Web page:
New To The List: Whoa, Savio!

Hawaiian Island Homes' debut is marked by acrimony

August, 2003

Any interview that focuses on Peter Savio’s new company, Hawaiian Island Homes Ltd., will soon focus on another Top 250 company, Central Pacific Bank. Says Savio: “They’re malicious. They’re vicious. I am going to become a stockholder in Central Pacific Bank. I am going to reform that institution. Their mistake was they stomped me. They didn’t kill me. I’m coming back. I’m going to have fun with them.”

Go back to the year 2001. Savio Inc., a holding company for eight real estate sales and development companies, was No. 56 on the Top 250, with $134.6 million in 2000 gross sales. But in 2001, Savio Inc. filed for Chapter 7 liquidation, and Peter Savio and his wife filed for personal bankruptcy protection. Savio says he was forced into the bankruptcies because CPB gave him just five days to move from his second-floor offices at 931 University Ave. Savio says he had been in a workout plan with a number of lenders after he started experiencing cash-flow problems in the mid-1990s. But CPB forced his hand.

“The only way to stop them was, I had to file for personal bankruptcy. So to save my employees and everything else, I filed for personal bankruptcy – one of the most difficult decisions I’ve ever had to make. But I was really pissed at Central Pacific Bank for doing that,” he says.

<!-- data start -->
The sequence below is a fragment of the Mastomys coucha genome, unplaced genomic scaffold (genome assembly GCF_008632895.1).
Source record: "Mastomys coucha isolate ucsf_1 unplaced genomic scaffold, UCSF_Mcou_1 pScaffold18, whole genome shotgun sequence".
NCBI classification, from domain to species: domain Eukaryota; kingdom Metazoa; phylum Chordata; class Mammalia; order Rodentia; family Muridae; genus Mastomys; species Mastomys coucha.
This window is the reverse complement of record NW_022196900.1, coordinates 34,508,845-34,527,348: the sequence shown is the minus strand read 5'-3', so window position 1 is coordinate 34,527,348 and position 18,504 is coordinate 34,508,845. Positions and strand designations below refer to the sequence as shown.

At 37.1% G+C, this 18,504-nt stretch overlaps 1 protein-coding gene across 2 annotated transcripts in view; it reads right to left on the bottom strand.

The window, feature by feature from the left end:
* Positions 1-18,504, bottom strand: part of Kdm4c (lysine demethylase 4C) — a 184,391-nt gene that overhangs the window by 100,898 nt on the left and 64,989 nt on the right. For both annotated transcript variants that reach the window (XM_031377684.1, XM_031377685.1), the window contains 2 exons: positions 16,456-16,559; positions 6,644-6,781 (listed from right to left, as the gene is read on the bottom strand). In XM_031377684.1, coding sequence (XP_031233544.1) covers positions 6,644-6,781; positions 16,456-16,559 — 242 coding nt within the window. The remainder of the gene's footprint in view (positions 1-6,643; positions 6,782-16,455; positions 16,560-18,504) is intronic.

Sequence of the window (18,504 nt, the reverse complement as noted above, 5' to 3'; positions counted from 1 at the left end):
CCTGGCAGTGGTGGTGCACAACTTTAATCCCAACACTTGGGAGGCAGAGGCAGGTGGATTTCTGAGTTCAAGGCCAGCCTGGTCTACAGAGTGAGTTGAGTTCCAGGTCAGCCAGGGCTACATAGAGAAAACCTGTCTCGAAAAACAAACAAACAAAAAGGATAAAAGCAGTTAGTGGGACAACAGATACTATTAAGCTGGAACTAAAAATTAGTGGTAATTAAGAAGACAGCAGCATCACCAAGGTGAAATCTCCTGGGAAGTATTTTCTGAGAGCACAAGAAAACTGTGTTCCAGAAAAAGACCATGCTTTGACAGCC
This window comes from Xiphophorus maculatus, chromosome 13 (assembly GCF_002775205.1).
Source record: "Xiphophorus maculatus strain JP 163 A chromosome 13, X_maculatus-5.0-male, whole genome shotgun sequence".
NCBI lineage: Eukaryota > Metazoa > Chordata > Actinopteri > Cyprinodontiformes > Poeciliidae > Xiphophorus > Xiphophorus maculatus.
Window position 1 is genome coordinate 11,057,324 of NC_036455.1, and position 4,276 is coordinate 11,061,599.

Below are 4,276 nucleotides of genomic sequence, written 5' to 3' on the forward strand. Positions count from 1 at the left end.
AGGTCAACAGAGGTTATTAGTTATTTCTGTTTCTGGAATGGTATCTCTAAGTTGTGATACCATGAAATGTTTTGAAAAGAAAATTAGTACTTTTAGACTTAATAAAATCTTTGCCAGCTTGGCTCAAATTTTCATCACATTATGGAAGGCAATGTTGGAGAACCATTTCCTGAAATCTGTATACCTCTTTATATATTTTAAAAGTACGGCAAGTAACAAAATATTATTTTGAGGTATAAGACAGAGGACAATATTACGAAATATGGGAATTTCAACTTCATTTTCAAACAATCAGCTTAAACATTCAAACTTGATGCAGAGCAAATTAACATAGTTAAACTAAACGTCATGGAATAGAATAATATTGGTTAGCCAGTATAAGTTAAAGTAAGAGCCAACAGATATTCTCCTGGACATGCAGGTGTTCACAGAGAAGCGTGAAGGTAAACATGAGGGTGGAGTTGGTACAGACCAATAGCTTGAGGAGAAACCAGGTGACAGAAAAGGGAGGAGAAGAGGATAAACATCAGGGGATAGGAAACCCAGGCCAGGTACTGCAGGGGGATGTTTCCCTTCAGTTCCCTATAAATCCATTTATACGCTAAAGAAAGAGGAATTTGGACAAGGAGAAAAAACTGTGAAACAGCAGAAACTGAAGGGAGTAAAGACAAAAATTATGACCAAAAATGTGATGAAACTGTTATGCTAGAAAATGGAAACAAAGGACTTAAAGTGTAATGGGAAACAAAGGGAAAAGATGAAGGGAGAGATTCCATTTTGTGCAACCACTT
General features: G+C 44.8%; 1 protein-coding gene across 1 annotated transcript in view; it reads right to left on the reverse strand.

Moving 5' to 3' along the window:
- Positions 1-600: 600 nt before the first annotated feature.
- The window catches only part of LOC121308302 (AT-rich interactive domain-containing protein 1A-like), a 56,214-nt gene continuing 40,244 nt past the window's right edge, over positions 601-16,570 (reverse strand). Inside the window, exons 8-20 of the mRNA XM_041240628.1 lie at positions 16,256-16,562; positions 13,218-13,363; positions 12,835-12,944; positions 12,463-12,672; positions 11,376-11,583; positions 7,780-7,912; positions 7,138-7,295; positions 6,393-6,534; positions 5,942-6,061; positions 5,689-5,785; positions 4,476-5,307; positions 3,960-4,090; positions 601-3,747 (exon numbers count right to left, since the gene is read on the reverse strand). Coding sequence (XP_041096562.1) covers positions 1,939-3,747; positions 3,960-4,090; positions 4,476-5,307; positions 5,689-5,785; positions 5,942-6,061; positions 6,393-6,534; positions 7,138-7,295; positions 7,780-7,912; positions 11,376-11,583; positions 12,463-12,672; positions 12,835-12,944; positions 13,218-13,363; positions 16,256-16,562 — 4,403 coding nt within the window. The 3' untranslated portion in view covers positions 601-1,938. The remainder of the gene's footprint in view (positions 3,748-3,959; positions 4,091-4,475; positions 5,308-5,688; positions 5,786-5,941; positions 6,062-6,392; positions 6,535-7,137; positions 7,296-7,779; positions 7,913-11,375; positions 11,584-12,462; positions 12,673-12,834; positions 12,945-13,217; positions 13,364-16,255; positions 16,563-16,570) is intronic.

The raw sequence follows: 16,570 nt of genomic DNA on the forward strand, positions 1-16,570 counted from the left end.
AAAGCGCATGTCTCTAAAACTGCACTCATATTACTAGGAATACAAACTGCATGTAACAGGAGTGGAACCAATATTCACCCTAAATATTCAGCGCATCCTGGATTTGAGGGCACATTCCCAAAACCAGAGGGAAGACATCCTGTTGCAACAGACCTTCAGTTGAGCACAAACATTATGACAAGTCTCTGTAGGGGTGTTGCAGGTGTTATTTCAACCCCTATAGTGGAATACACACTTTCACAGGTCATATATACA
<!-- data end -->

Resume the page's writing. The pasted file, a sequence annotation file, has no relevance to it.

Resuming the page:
“It was tough,” he adds. “Basically I lost everything. Lost my house. Lost everything. Had to basically come back from nothing.”

Today, Savio is more than back. His real estate company, Hawaiian Island Homes Ltd., lists 2002 gross sales of $177 million. Its office is downstairs in the same building that Savio Inc.’s once was. And the company is No. 27, ahead of CPB Inc. (No. 49), something Savio will rejoice to read. Savio says, “I’ve decided that my goal is to beat them in the Top 250. … just so we can say, ‘Nannynannybooboo!'”

That’s not all. “My short-term and my long-term goal is to reform Central Pacific Bank,” Savio says. “I think I’m going to buy the bank.”

Ann Takiguchi, Central Pacific Financial’s communications officer, says, “We made every effort to work with Mr. Savio, and it is unfortunate that he is blaming us for his situation. Out of respect for our customers’ privacy, we have no further comment. As a matter of bank policy, we don’t comment on the affairs of our customers.”

Bankruptcy court filings show that Central Pacific Bank claimed that Savio Inc. owed it about $1.5 million when Savio filed for bankruptcy in 2001. The Internal Revenue Service and Pitney Bowes Credit Corp. also listed claims of about $2,000 each.

The court-appointed trustee for Savio Inc.’s bankruptcy case, attorney Jim Nicholson, says the only unencumbered asset of the estate, a unit in the Diamond Head Beach apartment building, was sold for $375,000 in June 2003.

Gross sales for Savio’s other new company, Hawaiian Island Development, were not reported for this year’s Top 250, so one thing is for sure: Next year, he’ll be back. Says Savio: “We’re going to set up a new holding company called, ‘I Hate CPB.’ No, my attorney said I couldn’t do that. I have a warped sense of humor, OK? But anyway, the new holding company is going to be Ohia Holdings.”

Knowing Savio, there is marked symbolism in that choice. After all, the Ohia tree can be found growing in the middle of old lava flows.

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Kelli Abe Trifonovitch